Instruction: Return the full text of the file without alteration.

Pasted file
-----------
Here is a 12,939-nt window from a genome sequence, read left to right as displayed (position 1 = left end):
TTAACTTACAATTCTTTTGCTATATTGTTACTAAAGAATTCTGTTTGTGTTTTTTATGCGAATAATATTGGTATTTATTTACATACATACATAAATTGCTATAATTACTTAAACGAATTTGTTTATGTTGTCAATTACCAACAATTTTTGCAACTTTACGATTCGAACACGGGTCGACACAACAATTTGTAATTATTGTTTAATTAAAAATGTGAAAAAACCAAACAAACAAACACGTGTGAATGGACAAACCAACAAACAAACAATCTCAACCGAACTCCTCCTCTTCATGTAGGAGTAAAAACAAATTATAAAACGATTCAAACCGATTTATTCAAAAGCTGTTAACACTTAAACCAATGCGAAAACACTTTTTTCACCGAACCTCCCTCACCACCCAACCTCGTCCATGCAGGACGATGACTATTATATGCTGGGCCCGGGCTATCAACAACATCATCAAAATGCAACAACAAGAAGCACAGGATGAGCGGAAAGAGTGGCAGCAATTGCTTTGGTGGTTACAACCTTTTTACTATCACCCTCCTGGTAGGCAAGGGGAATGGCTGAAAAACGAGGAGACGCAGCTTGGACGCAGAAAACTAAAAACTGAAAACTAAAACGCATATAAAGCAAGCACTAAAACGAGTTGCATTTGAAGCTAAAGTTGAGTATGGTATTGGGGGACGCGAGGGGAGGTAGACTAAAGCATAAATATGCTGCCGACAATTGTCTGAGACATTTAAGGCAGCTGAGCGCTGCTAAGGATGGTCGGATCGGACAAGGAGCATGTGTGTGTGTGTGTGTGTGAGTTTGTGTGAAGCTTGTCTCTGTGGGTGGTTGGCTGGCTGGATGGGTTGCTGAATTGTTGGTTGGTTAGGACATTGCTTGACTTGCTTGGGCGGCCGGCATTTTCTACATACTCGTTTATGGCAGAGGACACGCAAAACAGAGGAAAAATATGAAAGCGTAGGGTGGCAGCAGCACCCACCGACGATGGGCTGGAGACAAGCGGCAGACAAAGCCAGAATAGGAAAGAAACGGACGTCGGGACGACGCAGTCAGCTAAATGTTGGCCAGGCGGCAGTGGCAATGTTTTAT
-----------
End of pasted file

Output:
Here is a 12,939-nt window from a genome sequence, read left to right as displayed (position 1 = left end):
TTAACTTACAATTCTTTTGCTATATTGTTACTAAAGAATTCTGTTTGTGTTTTTTATGCGAATAATATTGGTATTTATTTACATACATACATAAATTGCTATAATTACTTAAACGAATTTGTTTATGTTGTCAATTACCAACAATTTTTGCAACTTTACGATTCGAACACGGGTCGACACAACAATTTGTAATTATTGTTTAATTAAAAATGTGAAAAAACCAAACAAACAAACACGTGTGAATGGACAAACCAACAAACAAACAATCTCAACCGAACTCCTCCTCTTCATGTAGGAGTAAAAACAAATTATAAAACGATTCAAACCGATTTATTCAAAAGCTGTTAACACTTAAACCAATGCGAAAACACTTTTTTCACCGAACCTCCCTCACCACCCAACCTCGTCCATGCAGGACGATGACTATTATATGCTGGGCCCGGGCTATCAACAACATCATCAAAATGCAACAACAAGAAGCACAGGATGAGCGGAAAGAGTGGCAGCAATTGCTTTGGTGGTTACAACCTTTTTACTATCACCCTCCTGGTAGGCAAGGGGAATGGCTGAAAAACGAGGAGACGCAGCTTGGACGCAGAAAACTAAAAACTGAAAACTAAAACGCATATAAAGCAAGCACTAAAACGAGTTGCATTTGAAGCTAAAGTTGAGTATGGTATTGGGGGACGCGAGGGGAGGTAGACTAAAGCATAAATATGCTGCCGACAATTGTCTGAGACATTTAAGGCAGCTGAGCGCTGCTAAGGATGGTCGGATCGGACAAGGAGCATGTGTGTGTGTGTGTGTGTGAGTTTGTGTGAAGCTTGTCTCTGTGGGTGGTTGGCTGGCTGGATGGGTTGCTGAATTGTTGGTTGGTTAGGACATTGCTTGACTTGCTTGGGCGGCCGGCATTTTCTACATACTCGTTTATGGCAGAGGACACGCAAAACAGAGGAAAAATATGAAAGCGTAGGGTGGCAGCAGCACCCACCGACGATGGGCTGGAGACAAGCGGCAGACAAAGCCAGAATAGGAAAGAAACGGACGTCGGGACGACGCAGTCAGCTAAATGTTGGCCAGGCGGCAGTGGCAATGTTTTAT